Baby Formula For Constipation: Could A New One Really Help? | Kidadl


Baby Formula For Constipation: Could A New One Really Help?

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Having to watch your baby in pain while not knowing what's to blame is a horrible feeling for any parent. If your baby is suffering regularly from constipation, then it's a good idea to speak to your doctor and try to figure out what's going on.

If your baby is suffering from constipation, it might be because of the milk protein and other ingredients in their formula milk. We've had a look at formula milk that claim they are the best infant formula for constipation, and we've checked out what ingredients in formula milk are best for your little one's bottom. You may be interested to know some of the slightly more surprising reasons that babies can become constipated, and our natural remedies that babies love.

Do you want to know more about all things baby? Why not check out our article about gas pain after your C section and this piece on combination feeding.

Why Do Babies Get Constipation?

Babies get constipation for all sorts of reasons. Signs that your baby might be constipated include hard bowel movements like rocks or pellets, less common bowel movements, blood on the surface of their stool or when you wipe, and pain for your baby while passing bowel movements. If your baby is lacking interest in food, this could also be because of their constipation.

You might notice your baby crying more or arching their back while trying to pass stools and straining more than they normally would. You may also be able to see their buttocks straining as they try to pass a stool. The size and shape of your baby's poop can also be affected by constipation. If they are constipated then their tummy area will also be likely to get much firmer and harder to touch. However, just because your baby hasn't passed a stool for a while, doesn't actually mean that they are suffering from constipation, and things could actually be perfectly healthy.

Your baby might get constipation when you change their diet. For example, some infant formulas can be known to cause constipation. Breastfed babies tend to get constipation less because breast milk is easier to digest than formula or cow's milk. Breastmilk is also considered to be a natural laxative and can help babies to have frequent bowel movements. Formula, on the other hand, is thicker with larger proteins that might be difficult for your baby to digest, which makes baby constipation a lot more common in formula-fed babies.

If your baby is dehydrated, then this could be the cause of their constipation. A lack of fluids will make their stool harder and their bowel movement more painful. When your baby is teething or has an illness like a throat or ear infection, they may not get enough fluids. For older babies, it could be that they aren't drinking enough liquids with their meals, which makes it harder for them to push out a stool. If you are living somewhere particularly hot or experiencing higher than normal temperatures, then your baby could be suffering from more extreme levels of dehydration which could lead to them becoming constipated.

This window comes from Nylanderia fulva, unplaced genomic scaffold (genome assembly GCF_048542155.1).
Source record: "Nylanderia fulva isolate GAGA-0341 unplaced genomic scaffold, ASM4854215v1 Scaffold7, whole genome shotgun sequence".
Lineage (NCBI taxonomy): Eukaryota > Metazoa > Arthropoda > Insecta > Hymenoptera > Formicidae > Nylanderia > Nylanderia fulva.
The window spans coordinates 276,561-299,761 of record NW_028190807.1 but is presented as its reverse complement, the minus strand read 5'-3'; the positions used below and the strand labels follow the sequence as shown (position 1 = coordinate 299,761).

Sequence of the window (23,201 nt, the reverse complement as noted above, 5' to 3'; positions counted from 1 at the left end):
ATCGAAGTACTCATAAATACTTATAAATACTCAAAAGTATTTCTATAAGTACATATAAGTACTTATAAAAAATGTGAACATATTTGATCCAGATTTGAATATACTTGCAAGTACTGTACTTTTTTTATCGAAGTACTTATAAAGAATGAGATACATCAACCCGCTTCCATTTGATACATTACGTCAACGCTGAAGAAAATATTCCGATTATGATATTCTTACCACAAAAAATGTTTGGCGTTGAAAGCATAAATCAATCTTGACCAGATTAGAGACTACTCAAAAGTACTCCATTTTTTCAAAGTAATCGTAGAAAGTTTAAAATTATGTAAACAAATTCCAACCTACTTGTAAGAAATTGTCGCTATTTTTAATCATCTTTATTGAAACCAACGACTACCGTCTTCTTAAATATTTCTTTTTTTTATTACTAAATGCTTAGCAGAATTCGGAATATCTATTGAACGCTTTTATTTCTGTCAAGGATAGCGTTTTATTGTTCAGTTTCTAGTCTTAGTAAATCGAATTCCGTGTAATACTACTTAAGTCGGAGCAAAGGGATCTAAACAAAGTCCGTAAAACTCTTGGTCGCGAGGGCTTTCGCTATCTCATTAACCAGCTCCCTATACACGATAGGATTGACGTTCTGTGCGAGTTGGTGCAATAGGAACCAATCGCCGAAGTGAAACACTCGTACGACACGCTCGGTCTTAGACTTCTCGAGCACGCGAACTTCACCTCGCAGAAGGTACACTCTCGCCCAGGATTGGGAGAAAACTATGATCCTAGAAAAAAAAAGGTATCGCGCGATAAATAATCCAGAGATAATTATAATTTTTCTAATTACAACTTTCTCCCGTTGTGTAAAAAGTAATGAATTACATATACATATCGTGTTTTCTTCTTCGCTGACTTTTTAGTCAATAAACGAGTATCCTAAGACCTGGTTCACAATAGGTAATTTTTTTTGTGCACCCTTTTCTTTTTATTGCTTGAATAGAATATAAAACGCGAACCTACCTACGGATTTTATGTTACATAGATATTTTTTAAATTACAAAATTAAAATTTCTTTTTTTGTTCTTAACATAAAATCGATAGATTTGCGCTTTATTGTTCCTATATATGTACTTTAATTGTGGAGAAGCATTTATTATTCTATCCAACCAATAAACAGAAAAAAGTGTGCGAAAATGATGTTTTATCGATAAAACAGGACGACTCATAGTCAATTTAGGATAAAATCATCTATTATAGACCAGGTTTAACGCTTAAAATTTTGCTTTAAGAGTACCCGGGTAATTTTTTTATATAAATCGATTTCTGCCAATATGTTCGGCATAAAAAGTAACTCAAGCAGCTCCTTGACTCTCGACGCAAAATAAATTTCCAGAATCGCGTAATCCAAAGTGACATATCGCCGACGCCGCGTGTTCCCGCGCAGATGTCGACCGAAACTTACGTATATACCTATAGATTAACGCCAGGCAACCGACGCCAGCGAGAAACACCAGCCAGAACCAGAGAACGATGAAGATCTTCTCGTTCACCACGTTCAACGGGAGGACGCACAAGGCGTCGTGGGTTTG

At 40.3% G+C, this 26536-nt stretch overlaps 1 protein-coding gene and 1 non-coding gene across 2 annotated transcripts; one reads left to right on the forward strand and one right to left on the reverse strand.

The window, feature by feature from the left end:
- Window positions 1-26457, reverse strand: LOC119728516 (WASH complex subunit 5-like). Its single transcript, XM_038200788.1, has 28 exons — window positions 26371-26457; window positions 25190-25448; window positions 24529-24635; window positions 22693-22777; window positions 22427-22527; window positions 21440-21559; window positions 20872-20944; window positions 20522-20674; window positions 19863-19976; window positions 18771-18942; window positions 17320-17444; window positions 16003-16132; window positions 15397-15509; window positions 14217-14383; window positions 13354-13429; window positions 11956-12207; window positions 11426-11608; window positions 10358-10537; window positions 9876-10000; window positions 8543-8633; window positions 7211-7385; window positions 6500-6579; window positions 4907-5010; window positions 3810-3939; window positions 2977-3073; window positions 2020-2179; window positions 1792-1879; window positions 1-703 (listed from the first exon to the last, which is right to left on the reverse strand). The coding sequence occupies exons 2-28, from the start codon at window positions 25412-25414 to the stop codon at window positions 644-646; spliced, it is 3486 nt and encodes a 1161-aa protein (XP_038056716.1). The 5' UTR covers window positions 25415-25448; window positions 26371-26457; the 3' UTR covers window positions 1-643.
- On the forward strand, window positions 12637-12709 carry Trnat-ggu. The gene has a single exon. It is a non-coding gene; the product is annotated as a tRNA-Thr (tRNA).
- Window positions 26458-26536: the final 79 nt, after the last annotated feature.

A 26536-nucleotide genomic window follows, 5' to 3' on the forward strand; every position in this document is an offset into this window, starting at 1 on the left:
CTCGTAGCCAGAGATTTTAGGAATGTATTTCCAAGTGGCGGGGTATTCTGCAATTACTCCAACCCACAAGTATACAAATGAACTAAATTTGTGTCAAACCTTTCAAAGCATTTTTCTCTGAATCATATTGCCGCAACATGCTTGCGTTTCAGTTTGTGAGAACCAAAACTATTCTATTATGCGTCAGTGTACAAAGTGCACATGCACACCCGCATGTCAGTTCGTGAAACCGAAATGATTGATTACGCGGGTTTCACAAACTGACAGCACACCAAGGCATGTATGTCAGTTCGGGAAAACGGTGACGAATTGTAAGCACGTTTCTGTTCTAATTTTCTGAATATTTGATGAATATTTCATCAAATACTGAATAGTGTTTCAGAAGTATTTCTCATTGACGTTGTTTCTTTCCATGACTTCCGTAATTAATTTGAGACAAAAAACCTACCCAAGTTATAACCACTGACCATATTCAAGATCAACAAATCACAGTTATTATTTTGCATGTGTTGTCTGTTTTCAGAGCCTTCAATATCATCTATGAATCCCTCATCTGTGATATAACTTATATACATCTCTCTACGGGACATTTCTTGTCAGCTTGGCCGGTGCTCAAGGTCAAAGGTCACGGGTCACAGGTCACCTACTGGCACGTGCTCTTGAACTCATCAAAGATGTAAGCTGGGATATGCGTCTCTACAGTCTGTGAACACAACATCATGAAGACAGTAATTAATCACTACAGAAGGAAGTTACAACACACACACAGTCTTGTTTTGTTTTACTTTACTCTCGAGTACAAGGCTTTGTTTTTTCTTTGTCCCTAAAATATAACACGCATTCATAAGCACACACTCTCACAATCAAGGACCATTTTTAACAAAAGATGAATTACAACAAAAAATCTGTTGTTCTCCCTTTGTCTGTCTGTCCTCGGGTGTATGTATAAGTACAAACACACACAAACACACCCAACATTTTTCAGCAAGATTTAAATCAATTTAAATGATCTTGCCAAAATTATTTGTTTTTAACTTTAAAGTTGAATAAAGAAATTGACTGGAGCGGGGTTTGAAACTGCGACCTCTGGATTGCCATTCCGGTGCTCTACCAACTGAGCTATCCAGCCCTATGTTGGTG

Constipation can sometimes just be part of your child's genetic makeup, so if you have a family history of constipation then unfortunately for your baby, it might just be something that they are prone to.  Also if your baby is on certain medications then they may be more likely to be constipated during that time. Check the packaging or ask your doctor if you have any questions about any medication that your child is taking.

If you are transitioning your baby onto solid foods, then they might also experience constipation while their body gets used to digesting new things. When your baby is eating solid foods, constipation can be caused by a lack of fiber in their diet. Not getting enough fruit, cereals, and vegetables in their everyday diet can cause baby constipation. Adding in fruit and vegetables that are high in fiber will help your baby to pass stools more easily.

If your baby is breastfed but is still not pooping regularly, this could just be because your baby is absorbing all of the nutrients from the milk. Parents will often think that their baby is constipated, but actually, constipation refers to a hard stool and not simply a lack of pooping. It's completely normal for a breastfed baby to only poop once every five days, and for a formula-fed baby to pass stool over three times a day. Most babies aren't actually constipated, and the reason you might think they are could be because they have colic and are straining. They might have a lactose intolerance or another underlying medical condition that is making you think they have constipation too.